Mashramani must be truly reflective of the cultural heritage of all Guyanese
Guyana Chronicle
February 25, 2004

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On Monday, February 23, 2004, Guyanese at home had a public holiday to celebrate what, for over 30 years, has become known as Mashramani Day.

As I recall it, Mashramani is a modern-day Guyanese word derived closely from one used by our Amerindian brethren to celebrate the culmination of a major undertaking in their community. The Jaycees Chapter of McKenzie made possible the initial application of the name Mashramani to national life and, over the years, we have seen this national event survive despite subtle political influence and or interference.

The Burnham regime embraced the concept to mark the culmination of a string of national undertakings, starting with the achievement of political Independence in 1966, the attainment of Republican status in 1970, and the precedent-setting acquisition of DEMBA from ALCAN in 1971, which led to other major political moves to own and control our natural resources and the commanding heights of the economy.

In time, some came to believe it was more than a co-incidence that February 23 was selected because of its close proximity to Burnham's birthday, February 20. And, in time, many saw the event become politicized with "People's Parades" that cost many people their jobs for not volunteering to march, and the arbitrary use of school children in Mass Games that focused on the then Comrade Leader, Forbes Burnham, much like the North Korean children were used in their version of Mass Games to magnify the late Kim Il Sung. Even local calypsonians who satirized the Burnham government to the pleasure of crowds failed to emerge as champions.

Then after the PPP/C came to power in 1992, there was a report that the new government wanted to change the celebration from February to May (Independence) because of a perception that it had more to do with Burnham's birthday. Somewhere along the line, though, the protests of many seemed to force government to back off. Enough said on this point.

But after more than 30 years, I find myself asking what major undertaking are Guyanese still celebrating in Mashramani? Is there a need for a name change to be more reflective of what is being celebrated?

In addition, I have read where Guyanese have expressed disgust over apparent excesses in vulgarity and sensuality during musical road marches, and even in some lyrics in the songs being sung in competition. Doesn't Ras Marcus' piece that satirizes the symbols identifying political parties sound more like use of a profane language? Reading it on the Internet is one thing, but to say it out aloud is another thing, and the catch is in the intended pun. Al Creighton calls it the double entendre.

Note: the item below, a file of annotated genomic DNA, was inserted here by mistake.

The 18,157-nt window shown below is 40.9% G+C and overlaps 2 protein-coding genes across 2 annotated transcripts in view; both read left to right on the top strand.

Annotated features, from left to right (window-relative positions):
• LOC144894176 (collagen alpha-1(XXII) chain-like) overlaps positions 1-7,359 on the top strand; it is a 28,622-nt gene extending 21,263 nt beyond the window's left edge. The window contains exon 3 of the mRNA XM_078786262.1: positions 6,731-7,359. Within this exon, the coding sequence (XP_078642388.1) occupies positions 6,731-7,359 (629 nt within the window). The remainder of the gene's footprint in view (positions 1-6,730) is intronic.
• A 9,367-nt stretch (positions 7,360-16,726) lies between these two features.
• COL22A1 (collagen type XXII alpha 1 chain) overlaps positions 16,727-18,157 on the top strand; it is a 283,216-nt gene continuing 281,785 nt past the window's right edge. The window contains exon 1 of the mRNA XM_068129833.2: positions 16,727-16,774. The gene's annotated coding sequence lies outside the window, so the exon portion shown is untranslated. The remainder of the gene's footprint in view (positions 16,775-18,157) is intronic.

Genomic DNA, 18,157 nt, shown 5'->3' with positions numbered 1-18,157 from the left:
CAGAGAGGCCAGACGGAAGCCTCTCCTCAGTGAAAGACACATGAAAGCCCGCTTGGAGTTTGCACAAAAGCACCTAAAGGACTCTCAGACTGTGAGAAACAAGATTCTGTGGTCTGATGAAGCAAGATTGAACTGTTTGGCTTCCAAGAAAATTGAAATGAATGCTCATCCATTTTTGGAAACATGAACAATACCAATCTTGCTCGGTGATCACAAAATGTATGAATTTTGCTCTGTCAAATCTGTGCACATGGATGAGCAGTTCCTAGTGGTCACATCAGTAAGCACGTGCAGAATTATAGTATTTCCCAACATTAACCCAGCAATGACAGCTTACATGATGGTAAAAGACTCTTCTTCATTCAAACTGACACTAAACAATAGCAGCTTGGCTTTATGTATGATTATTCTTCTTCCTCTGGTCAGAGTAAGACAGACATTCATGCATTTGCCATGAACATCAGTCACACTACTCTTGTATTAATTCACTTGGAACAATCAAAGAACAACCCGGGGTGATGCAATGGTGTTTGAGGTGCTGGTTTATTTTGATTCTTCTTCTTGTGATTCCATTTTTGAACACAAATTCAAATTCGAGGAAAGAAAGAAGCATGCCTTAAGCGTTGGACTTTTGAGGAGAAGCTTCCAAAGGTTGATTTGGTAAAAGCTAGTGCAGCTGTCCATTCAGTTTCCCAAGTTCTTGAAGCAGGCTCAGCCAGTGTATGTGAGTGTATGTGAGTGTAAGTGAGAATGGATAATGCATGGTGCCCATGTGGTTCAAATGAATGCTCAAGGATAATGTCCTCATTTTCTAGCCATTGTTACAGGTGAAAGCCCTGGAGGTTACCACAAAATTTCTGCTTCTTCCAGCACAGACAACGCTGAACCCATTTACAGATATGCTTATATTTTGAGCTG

I am not averse to cultural expression if it is wholesome. In fact, I find the American Easter Bunny Parades and Thanksgiving Parades to be very creative, even though what they depict is reflective of American culture. But there's nothing vulgar or sensuous. There's no public use of alcoholic beverages; an item in Guyana that seems to fuel the sensual gyrations and bacchanalian behavior during aspects of the celebration.

As I accessed the Internet version of the local dailies leading up to Mash Day, I read related stories and see a kaleidoscope of colourful pictures of the various categories of cultural presentations. But then I stopped and asked myself, if Guyana is celebrating a national event, and Guyana is made up of several races, why aren't we seeing a truly diverse presentation of our national cultural heritage during Mashramani celebrations?

Why has Mashramani been dominated by African Guyanese? It is not that African Guyanese do not deserve to showcase their creative talents, but why aren't we seeing a cultural presentation by Chinese Guyanese to showcase their attire, music and physical talents? Why aren't we seeing the same for Amerindians, Portuguese, and Indians? And it doesn't have to always be competitive!

Imagine the National Park coming alive with Chinese, Amerindian, Portuguese, Indian and African Guyanese children displaying costumes and dances reflective of their respective heritage. Imagine the Miss Mashramani showcase doing the same for adult females displaying evening and casual wear reflective of their respective heritage. Imagine an evening of music in which these various races are allowed to share with us their respective musical heritage. It may not be possible to readily understand everything seen or heard, but there surely must be a willingness to learn, seeing these various races/ethnicities are neighbours in the land.

I strongly urge government, since it subsidizes Mashramani, to consider reviewing the manner in which Mashramani is presented so that it is truly reflective of the cultural heritage of all races/ethnicities represented in Guyana. And since culture can be used to foster national cohesiveness, such a move may help give some meaning to "One People, One Nation, One Destiny," at a time when this motto desperately needs to be an integral part of everyday life in Guyana.
Emile Mervin,
Brooklyn, New York

Editor's Note:
Emile Mervin's letter came through before Mash Day, so he would not have been privy to Internet accounts or videocassette recordings of all ethnic groups participating in Monday's celebrations. Afro Guyanese participation in float parades still outnumbers that of other ethnic groups. Otherwise, the celebrations are reflective of the cultural heritage of the Guyanese people as a whole.